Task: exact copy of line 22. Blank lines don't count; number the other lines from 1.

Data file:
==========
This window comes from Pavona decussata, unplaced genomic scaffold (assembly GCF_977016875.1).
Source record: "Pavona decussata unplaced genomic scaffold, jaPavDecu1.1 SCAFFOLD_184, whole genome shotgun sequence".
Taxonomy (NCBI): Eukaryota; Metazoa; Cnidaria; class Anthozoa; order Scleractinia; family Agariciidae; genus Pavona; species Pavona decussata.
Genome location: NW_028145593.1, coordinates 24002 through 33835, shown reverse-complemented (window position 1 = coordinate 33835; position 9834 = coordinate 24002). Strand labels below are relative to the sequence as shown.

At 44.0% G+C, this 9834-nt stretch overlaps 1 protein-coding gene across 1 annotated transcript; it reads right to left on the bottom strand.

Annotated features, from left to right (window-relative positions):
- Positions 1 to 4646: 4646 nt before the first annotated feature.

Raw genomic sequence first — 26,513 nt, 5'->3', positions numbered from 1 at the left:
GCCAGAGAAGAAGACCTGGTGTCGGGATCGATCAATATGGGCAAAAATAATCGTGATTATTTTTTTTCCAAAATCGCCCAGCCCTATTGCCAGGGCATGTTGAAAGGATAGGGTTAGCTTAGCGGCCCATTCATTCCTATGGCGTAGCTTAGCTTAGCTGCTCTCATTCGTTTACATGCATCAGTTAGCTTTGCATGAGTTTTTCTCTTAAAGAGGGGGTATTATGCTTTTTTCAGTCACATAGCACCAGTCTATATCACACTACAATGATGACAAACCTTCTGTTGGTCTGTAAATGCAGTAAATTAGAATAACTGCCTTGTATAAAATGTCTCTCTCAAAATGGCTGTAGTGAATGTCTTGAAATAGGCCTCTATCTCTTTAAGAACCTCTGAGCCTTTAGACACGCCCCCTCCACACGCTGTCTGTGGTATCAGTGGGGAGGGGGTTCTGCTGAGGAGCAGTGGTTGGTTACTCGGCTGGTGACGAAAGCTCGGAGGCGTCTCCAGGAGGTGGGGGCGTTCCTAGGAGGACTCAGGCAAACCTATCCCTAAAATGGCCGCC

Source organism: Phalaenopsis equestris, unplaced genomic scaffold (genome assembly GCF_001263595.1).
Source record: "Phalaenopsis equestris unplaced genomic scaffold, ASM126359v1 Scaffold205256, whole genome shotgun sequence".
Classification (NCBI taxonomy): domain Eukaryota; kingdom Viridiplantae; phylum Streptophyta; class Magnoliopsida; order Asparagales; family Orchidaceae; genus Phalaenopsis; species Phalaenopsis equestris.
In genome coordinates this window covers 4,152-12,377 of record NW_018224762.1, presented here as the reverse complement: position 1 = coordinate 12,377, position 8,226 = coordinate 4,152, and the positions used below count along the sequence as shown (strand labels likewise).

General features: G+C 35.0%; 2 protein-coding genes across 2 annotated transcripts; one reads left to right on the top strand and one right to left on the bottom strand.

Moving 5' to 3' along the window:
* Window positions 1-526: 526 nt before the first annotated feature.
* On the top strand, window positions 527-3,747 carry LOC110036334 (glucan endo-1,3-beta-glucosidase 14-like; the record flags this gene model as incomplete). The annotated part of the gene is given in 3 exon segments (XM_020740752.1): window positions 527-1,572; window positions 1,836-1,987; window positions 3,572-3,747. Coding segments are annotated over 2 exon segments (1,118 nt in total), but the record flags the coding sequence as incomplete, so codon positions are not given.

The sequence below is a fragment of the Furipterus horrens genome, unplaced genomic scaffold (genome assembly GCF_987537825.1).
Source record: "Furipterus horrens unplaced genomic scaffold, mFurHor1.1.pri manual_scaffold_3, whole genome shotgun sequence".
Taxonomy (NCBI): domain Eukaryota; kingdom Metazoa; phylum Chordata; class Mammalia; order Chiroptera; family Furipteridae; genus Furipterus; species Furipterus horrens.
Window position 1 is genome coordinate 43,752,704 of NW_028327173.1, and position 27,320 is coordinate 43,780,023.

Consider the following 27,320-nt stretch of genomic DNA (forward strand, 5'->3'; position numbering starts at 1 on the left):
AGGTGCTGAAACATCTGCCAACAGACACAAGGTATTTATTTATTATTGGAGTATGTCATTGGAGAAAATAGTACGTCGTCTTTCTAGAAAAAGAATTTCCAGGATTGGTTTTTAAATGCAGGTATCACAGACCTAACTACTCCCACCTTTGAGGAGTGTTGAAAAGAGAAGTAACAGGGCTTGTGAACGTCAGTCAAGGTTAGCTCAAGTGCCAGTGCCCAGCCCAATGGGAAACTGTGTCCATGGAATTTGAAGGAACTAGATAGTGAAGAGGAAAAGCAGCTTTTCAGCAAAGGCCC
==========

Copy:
Consider the following 27,320-nt stretch of genomic DNA (forward strand, 5'->3'; position numbering starts at 1 on the left):